Gestational thrombocytopenia is thought to be only a modest exaggeration of the normal decline in platelets during normal pregnancy. It does not cause bleeding problems and generally does not increase the risk of pregnancy complications.

Folic acid and pregnancy

diagnosis

No test can diagnose thrombocytopenia in pregnancy, so your doctor will work with you to rule out other causes of thrombocytopenia before diagnosing you.

It is estimated that 70% to 80% of gestational thrombocytopenia is caused by gestational thrombocytopenia.

If your platelet count falls below 100,000 platelets per microliter of blood, your doctor may order additional tests, as this level indicates another cause of your thrombocytopenia. If your platelet level is below 40,000 to 50,000 platelets, a diagnosis of gestational thrombocytopenia is unlikely.

Thrombocytopenia is generally considered pregnancy-specific when you have never experienced low platelets in the past (except during previous pregnancies) and the baby is not affected. Gestational thrombocytopenia usually begins in the second trimester and worsens as the pregnancy progresses. It will then go away on its own within one to two months after delivery.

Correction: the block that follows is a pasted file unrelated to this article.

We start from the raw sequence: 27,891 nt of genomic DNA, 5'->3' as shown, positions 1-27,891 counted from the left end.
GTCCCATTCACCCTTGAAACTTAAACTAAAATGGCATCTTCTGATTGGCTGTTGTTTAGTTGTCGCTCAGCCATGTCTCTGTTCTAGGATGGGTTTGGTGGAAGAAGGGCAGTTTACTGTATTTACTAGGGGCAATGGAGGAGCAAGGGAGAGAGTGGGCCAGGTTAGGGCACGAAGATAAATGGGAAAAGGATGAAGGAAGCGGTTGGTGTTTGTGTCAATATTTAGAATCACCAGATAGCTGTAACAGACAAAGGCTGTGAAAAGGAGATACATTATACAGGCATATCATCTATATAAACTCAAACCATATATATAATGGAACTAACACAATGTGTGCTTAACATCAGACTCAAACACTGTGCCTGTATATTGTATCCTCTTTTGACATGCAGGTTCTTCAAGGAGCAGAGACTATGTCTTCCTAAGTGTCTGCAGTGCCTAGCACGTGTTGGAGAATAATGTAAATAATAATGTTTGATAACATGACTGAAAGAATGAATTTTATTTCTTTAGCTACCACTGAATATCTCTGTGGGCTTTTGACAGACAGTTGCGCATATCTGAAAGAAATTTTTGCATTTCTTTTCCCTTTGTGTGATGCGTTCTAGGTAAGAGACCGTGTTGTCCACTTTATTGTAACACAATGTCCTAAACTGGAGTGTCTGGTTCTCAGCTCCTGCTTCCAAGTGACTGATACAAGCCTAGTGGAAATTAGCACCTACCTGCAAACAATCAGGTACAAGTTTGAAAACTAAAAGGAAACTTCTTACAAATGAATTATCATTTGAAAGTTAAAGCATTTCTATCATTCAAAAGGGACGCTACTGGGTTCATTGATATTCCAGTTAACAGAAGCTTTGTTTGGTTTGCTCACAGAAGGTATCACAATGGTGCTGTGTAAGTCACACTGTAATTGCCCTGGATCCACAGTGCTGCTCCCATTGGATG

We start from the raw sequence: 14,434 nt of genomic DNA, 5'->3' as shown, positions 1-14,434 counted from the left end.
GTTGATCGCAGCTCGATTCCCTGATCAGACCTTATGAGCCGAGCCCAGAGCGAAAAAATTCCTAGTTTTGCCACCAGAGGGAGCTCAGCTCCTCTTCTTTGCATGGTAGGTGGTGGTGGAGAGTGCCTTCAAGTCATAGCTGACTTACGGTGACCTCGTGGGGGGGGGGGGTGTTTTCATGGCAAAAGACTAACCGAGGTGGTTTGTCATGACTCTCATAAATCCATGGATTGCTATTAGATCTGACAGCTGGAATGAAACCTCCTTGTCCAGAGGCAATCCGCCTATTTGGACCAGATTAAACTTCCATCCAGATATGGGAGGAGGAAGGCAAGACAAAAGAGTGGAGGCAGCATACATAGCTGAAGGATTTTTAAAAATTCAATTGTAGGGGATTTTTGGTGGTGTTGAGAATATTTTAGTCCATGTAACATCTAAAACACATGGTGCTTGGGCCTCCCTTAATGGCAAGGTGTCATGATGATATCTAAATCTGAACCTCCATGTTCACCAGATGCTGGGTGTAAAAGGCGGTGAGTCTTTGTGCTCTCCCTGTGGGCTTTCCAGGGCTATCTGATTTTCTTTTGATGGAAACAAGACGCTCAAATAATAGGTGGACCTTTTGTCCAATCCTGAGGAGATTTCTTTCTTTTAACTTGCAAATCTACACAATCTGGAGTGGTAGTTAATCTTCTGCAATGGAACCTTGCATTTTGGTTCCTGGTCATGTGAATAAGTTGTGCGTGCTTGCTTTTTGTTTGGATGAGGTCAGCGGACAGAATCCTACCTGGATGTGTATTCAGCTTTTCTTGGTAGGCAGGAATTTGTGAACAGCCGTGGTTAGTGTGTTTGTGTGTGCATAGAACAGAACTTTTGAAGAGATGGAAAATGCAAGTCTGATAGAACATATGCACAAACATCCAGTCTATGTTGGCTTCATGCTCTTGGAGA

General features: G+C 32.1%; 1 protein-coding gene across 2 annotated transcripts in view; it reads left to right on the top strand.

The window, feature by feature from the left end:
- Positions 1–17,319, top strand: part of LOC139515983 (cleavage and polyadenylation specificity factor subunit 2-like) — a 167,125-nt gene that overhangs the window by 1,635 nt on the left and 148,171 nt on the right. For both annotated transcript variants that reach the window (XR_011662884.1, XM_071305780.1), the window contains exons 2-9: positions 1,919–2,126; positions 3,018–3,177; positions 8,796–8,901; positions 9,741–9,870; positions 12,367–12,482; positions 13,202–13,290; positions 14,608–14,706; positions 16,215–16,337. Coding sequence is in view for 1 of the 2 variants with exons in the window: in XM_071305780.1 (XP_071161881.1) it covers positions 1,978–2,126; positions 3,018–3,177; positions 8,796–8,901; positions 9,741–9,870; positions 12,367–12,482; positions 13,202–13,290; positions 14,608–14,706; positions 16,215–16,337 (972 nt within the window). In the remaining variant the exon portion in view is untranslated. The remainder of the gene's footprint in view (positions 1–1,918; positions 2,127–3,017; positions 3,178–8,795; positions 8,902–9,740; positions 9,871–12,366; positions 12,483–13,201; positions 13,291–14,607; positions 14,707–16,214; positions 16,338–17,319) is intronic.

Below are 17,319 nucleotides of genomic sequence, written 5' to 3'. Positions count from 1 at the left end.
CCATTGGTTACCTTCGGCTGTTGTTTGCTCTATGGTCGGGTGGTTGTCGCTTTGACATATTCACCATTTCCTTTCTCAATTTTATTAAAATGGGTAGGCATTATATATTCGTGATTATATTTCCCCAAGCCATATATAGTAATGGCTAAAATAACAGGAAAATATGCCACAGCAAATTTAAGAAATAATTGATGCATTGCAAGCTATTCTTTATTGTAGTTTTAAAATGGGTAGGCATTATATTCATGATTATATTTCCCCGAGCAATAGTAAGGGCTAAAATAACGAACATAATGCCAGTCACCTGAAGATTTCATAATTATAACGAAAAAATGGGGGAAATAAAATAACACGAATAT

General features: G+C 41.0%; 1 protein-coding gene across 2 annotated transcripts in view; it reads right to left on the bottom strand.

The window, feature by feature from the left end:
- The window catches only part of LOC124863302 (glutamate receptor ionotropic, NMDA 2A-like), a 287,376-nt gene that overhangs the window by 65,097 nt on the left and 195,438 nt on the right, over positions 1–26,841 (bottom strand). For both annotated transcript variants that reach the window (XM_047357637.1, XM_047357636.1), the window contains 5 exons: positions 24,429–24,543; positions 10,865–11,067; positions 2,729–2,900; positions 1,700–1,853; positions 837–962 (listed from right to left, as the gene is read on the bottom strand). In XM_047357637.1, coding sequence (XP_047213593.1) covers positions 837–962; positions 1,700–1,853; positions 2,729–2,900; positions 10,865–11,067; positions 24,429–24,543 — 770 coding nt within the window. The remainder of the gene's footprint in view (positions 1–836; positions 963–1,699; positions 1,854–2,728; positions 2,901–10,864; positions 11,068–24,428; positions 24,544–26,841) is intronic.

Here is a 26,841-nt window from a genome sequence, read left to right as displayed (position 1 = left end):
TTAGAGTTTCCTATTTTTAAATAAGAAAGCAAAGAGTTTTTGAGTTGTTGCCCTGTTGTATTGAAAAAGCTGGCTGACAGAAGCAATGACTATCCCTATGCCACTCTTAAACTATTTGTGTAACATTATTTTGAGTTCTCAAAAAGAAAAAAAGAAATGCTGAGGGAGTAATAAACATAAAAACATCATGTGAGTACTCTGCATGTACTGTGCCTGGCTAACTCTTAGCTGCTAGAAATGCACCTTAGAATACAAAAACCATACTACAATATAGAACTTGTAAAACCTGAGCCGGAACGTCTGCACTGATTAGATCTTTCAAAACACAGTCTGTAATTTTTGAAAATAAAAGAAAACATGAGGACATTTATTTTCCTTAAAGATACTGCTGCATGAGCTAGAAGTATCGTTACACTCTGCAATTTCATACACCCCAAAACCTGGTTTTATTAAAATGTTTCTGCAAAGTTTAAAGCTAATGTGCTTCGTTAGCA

The second most common cause of thrombocytopenia in pregnancy is immune thrombocytopenia (ITP), which can occur at any time and affects approximately 3% of pregnant women. Once the platelet count falls below 100,000 platelets, ITP is more likely to be the cause.

Other possible causes of thrombocytopenia

  • alcohol abuse
  • anemia
  • Bacterial infections
  • cancer
  • chemotherapy
  • drug
  • Viral infection
  • immune thrombocytopenia
  • hemolytic uremic syndrome
  • preeclampsia
  • thrombotic thrombocytopenic purpura

Precautions

Once your doctor has diagnosed you with gestational thrombocytopenia, the two of you will discuss what precautions, if any, you need to take for the remainder of your pregnancy and the postpartum period.